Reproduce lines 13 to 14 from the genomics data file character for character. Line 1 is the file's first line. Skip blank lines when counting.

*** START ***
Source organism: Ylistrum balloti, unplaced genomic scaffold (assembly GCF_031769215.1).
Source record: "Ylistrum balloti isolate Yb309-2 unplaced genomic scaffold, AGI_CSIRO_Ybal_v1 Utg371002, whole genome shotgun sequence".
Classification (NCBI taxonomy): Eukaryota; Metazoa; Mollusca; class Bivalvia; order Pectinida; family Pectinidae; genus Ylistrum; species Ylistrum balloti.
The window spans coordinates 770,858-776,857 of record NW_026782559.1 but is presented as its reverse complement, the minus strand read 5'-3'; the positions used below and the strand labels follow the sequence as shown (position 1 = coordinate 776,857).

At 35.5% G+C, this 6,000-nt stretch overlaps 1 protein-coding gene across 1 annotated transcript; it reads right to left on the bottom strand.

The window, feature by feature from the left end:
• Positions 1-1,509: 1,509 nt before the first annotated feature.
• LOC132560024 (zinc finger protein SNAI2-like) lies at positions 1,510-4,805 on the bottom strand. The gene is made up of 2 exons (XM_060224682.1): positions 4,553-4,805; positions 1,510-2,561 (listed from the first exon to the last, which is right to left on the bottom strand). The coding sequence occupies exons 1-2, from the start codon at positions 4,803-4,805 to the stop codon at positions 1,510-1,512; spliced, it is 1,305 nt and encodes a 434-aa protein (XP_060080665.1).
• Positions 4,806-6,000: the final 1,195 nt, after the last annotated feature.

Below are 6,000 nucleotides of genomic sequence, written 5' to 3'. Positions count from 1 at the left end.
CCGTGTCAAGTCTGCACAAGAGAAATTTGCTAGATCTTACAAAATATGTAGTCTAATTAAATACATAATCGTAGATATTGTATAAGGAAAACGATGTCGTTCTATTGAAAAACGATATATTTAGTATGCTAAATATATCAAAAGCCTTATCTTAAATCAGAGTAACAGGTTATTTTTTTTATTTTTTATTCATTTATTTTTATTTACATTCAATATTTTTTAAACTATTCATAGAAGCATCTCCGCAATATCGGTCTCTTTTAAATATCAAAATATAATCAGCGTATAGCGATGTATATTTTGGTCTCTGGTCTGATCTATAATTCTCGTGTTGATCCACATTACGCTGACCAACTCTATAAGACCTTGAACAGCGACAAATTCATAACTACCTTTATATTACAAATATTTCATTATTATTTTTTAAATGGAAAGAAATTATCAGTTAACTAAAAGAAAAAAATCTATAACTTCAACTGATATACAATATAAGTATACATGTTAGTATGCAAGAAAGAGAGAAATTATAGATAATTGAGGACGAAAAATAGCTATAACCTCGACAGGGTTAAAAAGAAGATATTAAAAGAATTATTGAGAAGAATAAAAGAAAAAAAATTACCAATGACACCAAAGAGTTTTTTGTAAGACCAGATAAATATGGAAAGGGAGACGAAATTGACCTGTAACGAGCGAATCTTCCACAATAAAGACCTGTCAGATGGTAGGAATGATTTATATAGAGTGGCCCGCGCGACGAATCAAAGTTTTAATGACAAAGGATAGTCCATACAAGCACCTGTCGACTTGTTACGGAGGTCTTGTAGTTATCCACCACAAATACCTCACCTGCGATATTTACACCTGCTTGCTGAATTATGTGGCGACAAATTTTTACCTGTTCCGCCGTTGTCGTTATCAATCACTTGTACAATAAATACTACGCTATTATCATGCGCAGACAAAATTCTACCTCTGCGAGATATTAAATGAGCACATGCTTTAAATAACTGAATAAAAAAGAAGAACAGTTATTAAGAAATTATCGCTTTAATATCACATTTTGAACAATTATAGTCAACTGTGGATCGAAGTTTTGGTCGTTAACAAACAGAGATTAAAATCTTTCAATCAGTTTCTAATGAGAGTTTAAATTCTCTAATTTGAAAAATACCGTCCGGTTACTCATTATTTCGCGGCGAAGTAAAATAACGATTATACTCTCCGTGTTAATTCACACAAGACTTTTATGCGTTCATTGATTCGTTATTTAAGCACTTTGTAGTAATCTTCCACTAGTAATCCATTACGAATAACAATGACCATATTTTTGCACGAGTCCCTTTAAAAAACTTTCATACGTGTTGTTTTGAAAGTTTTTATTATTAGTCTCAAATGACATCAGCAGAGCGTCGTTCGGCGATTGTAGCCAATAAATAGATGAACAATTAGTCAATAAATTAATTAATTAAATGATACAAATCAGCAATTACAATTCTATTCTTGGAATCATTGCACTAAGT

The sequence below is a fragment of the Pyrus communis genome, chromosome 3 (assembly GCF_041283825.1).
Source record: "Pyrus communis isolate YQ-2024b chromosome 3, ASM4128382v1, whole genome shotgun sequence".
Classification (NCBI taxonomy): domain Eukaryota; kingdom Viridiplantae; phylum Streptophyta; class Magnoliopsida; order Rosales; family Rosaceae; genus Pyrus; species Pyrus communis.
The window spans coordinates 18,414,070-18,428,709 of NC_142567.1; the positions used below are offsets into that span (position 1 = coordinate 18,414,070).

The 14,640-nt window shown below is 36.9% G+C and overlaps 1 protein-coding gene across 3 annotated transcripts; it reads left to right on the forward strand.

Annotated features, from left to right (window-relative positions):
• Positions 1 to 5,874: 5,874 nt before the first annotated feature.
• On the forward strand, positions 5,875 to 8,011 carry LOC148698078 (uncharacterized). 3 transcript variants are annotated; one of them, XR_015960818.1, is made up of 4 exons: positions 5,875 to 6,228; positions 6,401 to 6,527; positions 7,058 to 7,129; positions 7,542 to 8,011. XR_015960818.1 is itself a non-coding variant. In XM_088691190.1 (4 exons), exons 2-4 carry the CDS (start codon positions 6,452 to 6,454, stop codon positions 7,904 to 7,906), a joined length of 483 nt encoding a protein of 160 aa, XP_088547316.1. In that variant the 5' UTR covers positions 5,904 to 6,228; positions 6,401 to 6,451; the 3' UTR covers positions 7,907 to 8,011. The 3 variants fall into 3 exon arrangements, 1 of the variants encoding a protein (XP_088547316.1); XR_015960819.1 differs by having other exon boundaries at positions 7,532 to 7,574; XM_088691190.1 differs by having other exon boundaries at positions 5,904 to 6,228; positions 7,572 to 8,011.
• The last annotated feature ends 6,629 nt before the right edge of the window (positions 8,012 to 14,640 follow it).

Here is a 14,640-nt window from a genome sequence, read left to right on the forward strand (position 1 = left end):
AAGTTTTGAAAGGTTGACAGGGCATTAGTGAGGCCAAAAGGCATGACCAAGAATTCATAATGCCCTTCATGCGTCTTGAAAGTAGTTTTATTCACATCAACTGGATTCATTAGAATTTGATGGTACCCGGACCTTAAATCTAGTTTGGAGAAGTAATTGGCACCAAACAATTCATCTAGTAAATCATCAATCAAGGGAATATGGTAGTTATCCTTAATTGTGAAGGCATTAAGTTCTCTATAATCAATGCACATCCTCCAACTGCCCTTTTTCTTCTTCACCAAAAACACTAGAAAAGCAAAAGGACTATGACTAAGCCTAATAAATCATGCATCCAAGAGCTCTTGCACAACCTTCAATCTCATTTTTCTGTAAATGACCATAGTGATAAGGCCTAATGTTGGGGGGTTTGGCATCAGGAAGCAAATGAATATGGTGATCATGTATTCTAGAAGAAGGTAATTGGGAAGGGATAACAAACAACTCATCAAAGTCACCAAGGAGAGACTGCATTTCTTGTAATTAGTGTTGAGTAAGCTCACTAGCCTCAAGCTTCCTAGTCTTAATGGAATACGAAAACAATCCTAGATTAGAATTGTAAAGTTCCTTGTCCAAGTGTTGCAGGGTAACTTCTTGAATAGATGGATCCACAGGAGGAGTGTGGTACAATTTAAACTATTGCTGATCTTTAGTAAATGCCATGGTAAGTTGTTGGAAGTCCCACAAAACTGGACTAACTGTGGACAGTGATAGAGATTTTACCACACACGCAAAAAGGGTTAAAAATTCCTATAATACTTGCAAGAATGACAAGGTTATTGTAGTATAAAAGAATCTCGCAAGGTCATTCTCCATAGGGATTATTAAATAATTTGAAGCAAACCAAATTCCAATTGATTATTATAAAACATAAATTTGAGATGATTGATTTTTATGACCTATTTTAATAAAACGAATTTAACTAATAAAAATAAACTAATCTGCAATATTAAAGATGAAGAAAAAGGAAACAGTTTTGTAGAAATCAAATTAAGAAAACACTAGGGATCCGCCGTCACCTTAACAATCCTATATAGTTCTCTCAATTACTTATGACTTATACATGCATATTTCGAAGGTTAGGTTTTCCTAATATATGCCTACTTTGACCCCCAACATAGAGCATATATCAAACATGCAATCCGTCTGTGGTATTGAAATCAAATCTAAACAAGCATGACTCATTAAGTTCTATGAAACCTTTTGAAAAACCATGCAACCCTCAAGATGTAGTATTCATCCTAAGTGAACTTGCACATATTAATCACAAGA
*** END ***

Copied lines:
Source record: "Pyrus communis isolate YQ-2024b chromosome 3, ASM4128382v1, whole genome shotgun sequence".
Classification (NCBI taxonomy): domain Eukaryota; kingdom Viridiplantae; phylum Streptophyta; class Magnoliopsida; order Rosales; family Rosaceae; genus Pyrus; species Pyrus communis.